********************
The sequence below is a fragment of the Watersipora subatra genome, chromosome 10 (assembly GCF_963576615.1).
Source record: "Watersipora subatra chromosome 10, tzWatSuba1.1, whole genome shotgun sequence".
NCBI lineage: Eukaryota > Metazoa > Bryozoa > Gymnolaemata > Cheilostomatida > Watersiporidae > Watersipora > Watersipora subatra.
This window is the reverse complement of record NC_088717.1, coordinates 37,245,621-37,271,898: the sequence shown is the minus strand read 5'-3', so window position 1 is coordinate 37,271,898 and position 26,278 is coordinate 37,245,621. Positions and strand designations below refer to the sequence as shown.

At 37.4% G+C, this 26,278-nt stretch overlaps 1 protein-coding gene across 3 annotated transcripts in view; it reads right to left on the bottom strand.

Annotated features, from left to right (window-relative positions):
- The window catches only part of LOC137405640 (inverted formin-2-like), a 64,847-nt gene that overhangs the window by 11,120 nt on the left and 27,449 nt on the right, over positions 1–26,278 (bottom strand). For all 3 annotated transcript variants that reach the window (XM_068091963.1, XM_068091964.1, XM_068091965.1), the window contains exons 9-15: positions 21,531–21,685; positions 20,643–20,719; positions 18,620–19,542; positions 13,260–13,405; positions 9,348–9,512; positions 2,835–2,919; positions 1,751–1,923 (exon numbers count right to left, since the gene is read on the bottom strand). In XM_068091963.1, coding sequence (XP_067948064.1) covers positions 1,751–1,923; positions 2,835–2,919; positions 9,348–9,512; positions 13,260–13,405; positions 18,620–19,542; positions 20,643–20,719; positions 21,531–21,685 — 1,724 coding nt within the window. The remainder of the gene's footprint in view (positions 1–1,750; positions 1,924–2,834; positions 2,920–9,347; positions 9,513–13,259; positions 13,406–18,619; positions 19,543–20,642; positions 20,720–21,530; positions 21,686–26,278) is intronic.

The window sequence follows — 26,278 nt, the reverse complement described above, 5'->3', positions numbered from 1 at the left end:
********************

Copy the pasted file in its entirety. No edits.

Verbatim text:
The sequence below is a fragment of the Watersipora subatra genome, chromosome 10 (assembly GCF_963576615.1).
Source record: "Watersipora subatra chromosome 10, tzWatSuba1.1, whole genome shotgun sequence".
NCBI lineage: Eukaryota > Metazoa > Bryozoa > Gymnolaemata > Cheilostomatida > Watersiporidae > Watersipora > Watersipora subatra.
This window is the reverse complement of record NC_088717.1, coordinates 37,245,621-37,271,898: the sequence shown is the minus strand read 5'-3', so window position 1 is coordinate 37,271,898 and position 26,278 is coordinate 37,245,621. Positions and strand designations below refer to the sequence as shown.

At 37.4% G+C, this 26,278-nt stretch overlaps 1 protein-coding gene across 3 annotated transcripts in view; it reads right to left on the bottom strand.

Annotated features, from left to right (window-relative positions):
- The window catches only part of LOC137405640 (inverted formin-2-like), a 64,847-nt gene that overhangs the window by 11,120 nt on the left and 27,449 nt on the right, over positions 1–26,278 (bottom strand). For all 3 annotated transcript variants that reach the window (XM_068091963.1, XM_068091964.1, XM_068091965.1), the window contains exons 9-15: positions 21,531–21,685; positions 20,643–20,719; positions 18,620–19,542; positions 13,260–13,405; positions 9,348–9,512; positions 2,835–2,919; positions 1,751–1,923 (exon numbers count right to left, since the gene is read on the bottom strand). In XM_068091963.1, coding sequence (XP_067948064.1) covers positions 1,751–1,923; positions 2,835–2,919; positions 9,348–9,512; positions 13,260–13,405; positions 18,620–19,542; positions 20,643–20,719; positions 21,531–21,685 — 1,724 coding nt within the window. The remainder of the gene's footprint in view (positions 1–1,750; positions 1,924–2,834; positions 2,920–9,347; positions 9,513–13,259; positions 13,406–18,619; positions 19,543–20,642; positions 20,720–21,530; positions 21,686–26,278) is intronic.

The window sequence follows — 26,278 nt, the reverse complement described above, 5'->3', positions numbered from 1 at the left end: